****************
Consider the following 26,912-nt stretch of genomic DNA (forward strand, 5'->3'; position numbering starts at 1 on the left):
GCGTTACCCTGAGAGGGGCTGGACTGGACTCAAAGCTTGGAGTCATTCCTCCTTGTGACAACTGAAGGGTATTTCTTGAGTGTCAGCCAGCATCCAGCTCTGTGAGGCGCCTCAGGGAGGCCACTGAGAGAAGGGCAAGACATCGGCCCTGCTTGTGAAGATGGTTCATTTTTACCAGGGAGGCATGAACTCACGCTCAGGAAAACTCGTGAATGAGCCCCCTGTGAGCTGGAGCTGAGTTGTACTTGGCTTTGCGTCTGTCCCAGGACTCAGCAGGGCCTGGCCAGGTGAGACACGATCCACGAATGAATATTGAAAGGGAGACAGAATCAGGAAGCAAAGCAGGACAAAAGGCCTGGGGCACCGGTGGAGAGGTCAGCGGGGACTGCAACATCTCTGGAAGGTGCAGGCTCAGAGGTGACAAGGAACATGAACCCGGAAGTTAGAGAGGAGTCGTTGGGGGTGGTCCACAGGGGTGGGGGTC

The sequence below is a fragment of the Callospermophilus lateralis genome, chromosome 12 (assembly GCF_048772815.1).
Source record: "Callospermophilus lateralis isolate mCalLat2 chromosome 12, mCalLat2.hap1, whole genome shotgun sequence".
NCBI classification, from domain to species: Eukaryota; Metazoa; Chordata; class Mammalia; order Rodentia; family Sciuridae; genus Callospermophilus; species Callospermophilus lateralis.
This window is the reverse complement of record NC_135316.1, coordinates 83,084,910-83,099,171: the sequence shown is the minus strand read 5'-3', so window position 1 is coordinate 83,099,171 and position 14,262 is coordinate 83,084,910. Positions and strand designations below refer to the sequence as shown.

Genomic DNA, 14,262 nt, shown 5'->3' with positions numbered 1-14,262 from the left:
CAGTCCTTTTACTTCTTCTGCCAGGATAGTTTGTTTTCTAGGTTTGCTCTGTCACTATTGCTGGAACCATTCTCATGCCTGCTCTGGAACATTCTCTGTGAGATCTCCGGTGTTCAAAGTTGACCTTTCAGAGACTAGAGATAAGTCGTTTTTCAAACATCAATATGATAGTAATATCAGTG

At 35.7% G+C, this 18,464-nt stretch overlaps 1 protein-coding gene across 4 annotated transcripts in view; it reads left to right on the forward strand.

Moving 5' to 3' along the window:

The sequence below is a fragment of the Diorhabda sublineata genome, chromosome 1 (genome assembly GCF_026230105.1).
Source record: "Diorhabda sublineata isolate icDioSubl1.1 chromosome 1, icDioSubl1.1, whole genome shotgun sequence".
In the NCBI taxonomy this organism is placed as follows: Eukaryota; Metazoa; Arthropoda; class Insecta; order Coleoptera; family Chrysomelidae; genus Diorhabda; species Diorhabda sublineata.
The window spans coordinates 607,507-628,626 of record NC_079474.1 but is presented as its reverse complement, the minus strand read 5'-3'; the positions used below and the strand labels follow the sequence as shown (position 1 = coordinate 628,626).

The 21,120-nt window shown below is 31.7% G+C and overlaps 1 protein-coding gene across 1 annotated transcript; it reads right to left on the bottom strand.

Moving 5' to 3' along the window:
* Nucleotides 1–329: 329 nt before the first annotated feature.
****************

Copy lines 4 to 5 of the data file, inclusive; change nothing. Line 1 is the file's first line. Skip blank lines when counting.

Source record: "Callospermophilus lateralis isolate mCalLat2 chromosome 12, mCalLat2.hap1, whole genome shotgun sequence".
NCBI classification, from domain to species: Eukaryota; Metazoa; Chordata; class Mammalia; order Rodentia; family Sciuridae; genus Callospermophilus; species Callospermophilus lateralis.